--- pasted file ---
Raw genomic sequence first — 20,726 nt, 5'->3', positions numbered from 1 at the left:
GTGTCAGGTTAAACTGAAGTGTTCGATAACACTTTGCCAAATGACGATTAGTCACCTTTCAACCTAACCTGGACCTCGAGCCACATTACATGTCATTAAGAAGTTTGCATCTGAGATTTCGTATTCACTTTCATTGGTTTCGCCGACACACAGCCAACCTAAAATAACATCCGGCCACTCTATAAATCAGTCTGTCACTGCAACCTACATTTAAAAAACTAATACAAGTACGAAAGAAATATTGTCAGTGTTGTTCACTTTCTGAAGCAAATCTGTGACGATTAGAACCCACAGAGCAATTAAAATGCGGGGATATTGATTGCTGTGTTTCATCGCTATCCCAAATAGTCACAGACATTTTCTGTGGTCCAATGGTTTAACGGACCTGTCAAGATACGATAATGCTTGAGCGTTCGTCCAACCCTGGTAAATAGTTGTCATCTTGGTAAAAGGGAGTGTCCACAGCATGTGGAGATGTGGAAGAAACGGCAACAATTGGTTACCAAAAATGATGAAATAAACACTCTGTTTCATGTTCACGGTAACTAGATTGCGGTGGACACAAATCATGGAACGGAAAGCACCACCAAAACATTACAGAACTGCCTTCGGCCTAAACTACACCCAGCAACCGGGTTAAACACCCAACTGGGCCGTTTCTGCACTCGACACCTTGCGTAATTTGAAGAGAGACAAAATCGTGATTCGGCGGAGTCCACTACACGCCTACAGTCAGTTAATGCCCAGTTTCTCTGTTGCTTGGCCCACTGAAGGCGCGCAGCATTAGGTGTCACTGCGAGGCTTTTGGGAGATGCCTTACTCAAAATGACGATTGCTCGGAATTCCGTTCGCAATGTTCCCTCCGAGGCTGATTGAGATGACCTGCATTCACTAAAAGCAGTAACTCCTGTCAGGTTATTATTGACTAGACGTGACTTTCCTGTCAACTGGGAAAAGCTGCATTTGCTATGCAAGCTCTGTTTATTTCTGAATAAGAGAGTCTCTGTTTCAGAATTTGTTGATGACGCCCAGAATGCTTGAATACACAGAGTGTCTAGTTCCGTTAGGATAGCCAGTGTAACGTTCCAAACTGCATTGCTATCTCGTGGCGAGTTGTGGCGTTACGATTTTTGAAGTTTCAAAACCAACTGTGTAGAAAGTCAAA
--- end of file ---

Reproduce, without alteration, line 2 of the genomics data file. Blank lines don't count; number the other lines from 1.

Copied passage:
GTGTCAGGTTAAACTGAAGTGTTCGATAACACTTTGCCAAATGACGATTAGTCACCTTTCAACCTAACCTGGACCTCGAGCCACATTACATGTCATTAAGAAGTTTGCATCTGAGATTTCGTATTCACTTTCATTGGTTTCGCCGACACACAGCCAACCTAAAATAACATCCGGCCACTCTATAAATCAGTCTGTCACTGCAACCTACATTTAAAAAACTAATACAAGTACGAAAGAAATATTGTCAGTGTTGTTCACTTTCTGAAGCAAATCTGTGACGATTAGAACCCACAGAGCAATTAAAATGCGGGGATATTGATTGCTGTGTTTCATCGCTATCCCAAATAGTCACAGACATTTTCTGTGGTCCAATGGTTTAACGGACCTGTCAAGATACGATAATGCTTGAGCGTTCGTCCAACCCTGGTAAATAGTTGTCATCTTGGTAAAAGGGAGTGTCCACAGCATGTGGAGATGTGGAAGAAACGGCAACAATTGGTTACCAAAAATGATGAAATAAACACTCTGTTTCATGTTCACGGTAACTAGATTGCGGTGGACACAAATCATGGAACGGAAAGCACCACCAAAACATTACAGAACTGCCTTCGGCCTAAACTACACCCAGCAACCGGGTTAAACACCCAACTGGGCCGTTTCTGCACTCGACACCTTGCGTAATTTGAAGAGAGACAAAATCGTGATTCGGCGGAGTCCACTACACGCCTACAGTCAGTTAATGCCCAGTTTCTCTGTTGCTTGGCCCACTGAAGGCGCGCAGCATTAGGTGTCACTGCGAGGCTTTTGGGAGATGCCTTACTCAAAATGACGATTGCTCGGAATTCCGTTCGCAATGTTCCCTCCGAGGCTGATTGAGATGACCTGCATTCACTAAAAGCAGTAACTCCTGTCAGGTTATTATTGACTAGACGTGACTTTCCTGTCAACTGGGAAAAGCTGCATTTGCTATGCAAGCTCTGTTTATTTCTGAATAAGAGAGTCTCTGTTTCAGAATTTGTTGATGACGCCCAGAATGCTTGAATACACAGAGTGTCTAGTTCCGTTAGGATAGCCAGTGTAACGTTCCAAACTGCATTGCTATCTCGTGGCGAGTTGTGGCGTTACGATTTTTGAAGTTTCAAAACCAACTGTGTAGAAAGTCAAA